WNET Thirteen. This award-winning game will turn students in grades 5 - 8 into Master History Teachers. Informative and engaging, gamers earn badges as they move through US history. This site is still growing, so current "missions" only include the Ameri
Lunar and Planetary Institute. Explanations for what goes on in the universe have been explored by every culture. This page looks at Native American stories.
Museum of Modern Art. The extensive look at the photography collection of Thomas Walther should be a must-read for every photography student. It not only captures the excitement of this period, it shows the amount of information or metadata that goes into describing this collection. Once again, MoMA has done an outstanding job in preservation and discovery of great art.
Library of Congress - The Signal. This is one of be simplest - and best - tutorials I've seen on this topic. If you haven't started digitizing your home photo collection, here are some great things to know first. Highly recommended.
Harry Ransom Center at the University of Texas - Austin. The UT Library folks have digitized a priceless treasure for all to see. Niepce's very first photograph, ca. 1826, is the ultimate for photography lovers. Just another reason to be proud of being a Texan!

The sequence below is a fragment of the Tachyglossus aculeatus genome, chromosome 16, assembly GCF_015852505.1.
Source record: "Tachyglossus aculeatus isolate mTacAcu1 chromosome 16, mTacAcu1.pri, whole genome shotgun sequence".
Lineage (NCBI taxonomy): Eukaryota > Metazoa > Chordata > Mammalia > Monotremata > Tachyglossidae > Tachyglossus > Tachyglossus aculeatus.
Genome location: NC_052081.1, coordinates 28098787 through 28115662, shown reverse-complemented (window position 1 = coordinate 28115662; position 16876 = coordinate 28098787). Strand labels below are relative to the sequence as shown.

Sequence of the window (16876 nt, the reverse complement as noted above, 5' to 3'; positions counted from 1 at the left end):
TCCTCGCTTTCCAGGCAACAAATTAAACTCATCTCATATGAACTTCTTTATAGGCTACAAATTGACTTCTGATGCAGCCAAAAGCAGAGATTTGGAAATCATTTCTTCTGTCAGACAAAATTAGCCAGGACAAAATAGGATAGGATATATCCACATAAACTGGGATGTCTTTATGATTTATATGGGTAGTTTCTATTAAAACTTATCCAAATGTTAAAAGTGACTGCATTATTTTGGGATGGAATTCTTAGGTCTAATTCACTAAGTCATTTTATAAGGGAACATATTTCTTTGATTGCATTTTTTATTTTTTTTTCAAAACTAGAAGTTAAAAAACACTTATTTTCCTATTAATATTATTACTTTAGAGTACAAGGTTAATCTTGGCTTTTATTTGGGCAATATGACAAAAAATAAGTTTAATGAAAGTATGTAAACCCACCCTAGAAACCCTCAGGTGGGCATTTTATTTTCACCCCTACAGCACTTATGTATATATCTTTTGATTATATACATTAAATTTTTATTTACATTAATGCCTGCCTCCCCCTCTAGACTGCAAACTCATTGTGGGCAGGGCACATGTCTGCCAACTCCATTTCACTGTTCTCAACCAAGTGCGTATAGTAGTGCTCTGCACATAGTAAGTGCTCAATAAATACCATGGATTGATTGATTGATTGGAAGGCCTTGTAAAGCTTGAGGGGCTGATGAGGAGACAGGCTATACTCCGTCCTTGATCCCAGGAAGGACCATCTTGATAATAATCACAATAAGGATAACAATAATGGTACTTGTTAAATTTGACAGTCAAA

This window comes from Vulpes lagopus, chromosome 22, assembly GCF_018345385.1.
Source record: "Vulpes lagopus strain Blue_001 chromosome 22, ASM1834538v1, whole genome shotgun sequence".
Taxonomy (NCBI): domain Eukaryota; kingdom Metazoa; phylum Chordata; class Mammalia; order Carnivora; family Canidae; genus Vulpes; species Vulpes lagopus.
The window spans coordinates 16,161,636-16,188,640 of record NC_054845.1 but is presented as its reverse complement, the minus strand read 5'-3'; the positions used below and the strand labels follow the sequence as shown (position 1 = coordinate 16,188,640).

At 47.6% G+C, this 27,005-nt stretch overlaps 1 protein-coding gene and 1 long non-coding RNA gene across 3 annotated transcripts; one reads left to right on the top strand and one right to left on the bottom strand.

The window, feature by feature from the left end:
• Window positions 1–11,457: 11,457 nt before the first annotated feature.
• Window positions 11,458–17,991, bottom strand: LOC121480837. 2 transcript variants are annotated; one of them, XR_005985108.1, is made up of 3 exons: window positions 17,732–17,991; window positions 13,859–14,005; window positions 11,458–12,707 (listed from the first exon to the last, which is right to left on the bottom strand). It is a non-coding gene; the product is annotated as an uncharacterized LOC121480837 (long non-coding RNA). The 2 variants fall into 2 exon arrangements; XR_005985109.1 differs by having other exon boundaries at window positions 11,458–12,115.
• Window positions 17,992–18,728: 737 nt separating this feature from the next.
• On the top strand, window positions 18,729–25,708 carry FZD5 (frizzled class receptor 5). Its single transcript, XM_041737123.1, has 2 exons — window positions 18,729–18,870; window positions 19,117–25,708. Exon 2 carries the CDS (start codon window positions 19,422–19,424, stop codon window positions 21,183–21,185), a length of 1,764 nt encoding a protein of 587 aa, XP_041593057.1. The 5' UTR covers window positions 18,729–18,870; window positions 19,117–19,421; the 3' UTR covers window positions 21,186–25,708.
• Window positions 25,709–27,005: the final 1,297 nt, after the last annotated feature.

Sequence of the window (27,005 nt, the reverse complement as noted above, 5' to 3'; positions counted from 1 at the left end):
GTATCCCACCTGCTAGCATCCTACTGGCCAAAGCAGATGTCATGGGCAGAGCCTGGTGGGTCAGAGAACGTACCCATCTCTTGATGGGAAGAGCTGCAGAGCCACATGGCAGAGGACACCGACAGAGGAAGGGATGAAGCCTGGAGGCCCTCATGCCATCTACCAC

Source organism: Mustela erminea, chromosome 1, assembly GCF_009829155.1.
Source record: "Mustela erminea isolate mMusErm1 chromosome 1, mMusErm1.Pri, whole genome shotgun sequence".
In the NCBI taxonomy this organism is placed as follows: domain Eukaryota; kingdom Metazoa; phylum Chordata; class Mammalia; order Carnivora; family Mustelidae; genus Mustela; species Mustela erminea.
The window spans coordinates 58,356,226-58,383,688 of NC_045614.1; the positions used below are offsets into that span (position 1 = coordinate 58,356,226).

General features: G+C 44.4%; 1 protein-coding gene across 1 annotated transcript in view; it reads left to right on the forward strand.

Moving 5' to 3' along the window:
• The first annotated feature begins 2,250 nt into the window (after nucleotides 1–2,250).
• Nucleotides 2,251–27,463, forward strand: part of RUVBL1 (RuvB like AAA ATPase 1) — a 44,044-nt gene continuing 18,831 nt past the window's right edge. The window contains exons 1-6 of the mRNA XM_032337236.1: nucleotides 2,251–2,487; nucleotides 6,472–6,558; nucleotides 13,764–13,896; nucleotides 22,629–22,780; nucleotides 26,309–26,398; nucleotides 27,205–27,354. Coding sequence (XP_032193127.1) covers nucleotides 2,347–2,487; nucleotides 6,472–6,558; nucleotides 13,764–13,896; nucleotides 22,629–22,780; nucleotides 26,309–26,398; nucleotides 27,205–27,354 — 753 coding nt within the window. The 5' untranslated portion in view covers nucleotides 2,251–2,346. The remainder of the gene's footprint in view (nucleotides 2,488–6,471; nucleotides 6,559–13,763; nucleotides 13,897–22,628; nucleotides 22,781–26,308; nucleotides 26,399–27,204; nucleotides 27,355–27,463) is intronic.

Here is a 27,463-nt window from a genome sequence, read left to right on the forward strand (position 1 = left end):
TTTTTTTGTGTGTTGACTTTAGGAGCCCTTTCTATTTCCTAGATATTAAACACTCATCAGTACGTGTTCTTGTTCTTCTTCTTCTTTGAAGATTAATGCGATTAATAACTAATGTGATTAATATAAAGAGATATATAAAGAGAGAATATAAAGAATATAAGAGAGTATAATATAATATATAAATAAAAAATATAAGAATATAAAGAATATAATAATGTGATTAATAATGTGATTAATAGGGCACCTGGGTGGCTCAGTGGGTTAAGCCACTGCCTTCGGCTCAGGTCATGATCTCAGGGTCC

Texas Parks and Wildlife. Your tax dollars at work and the result is great. The TP&W folks have created a simple-but-informative guide to Native tribes that settled in Texas. The illustrations are black-line drawings which could be printed and colored, but that's not necessary. Teacher tested!
Shadow Mountain Publishers. This site, based on the book of the same name, offers a unique way to learn about our fifty states. Each pin brings up state facts and some downloadable sheets of the state flag and an illustration of the state. A charming addition to your flipped classroom.
Smithsonian National Museum of American History. West Point, the oldest of the five federal service academies, is celebrated in this website. Resources include an extensive bibliography, links to related websites, plus interesting materials for teachers to use in the classroom.
Smithsonian National Museum of American History. The fiftieth anniversary of this historic trial is the reason for this great website. Partner this with resources from the National Archives and you have a wonderful unit of study.